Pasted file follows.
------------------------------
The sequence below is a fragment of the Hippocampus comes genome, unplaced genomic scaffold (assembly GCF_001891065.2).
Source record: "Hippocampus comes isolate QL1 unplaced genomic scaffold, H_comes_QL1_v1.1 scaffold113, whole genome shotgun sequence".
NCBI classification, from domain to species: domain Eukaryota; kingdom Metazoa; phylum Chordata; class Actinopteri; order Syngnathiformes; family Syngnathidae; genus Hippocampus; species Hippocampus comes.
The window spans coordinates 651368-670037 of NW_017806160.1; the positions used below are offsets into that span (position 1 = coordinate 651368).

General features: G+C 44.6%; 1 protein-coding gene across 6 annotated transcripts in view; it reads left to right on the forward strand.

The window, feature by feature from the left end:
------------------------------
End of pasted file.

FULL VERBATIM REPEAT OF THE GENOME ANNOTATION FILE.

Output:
The sequence below is a fragment of the Hippocampus comes genome, unplaced genomic scaffold (assembly GCF_001891065.2).
Source record: "Hippocampus comes isolate QL1 unplaced genomic scaffold, H_comes_QL1_v1.1 scaffold113, whole genome shotgun sequence".
NCBI classification, from domain to species: domain Eukaryota; kingdom Metazoa; phylum Chordata; class Actinopteri; order Syngnathiformes; family Syngnathidae; genus Hippocampus; species Hippocampus comes.
The window spans coordinates 651368-670037 of NW_017806160.1; the positions used below are offsets into that span (position 1 = coordinate 651368).

General features: G+C 44.6%; 1 protein-coding gene across 6 annotated transcripts in view; it reads left to right on the forward strand.

The window, feature by feature from the left end: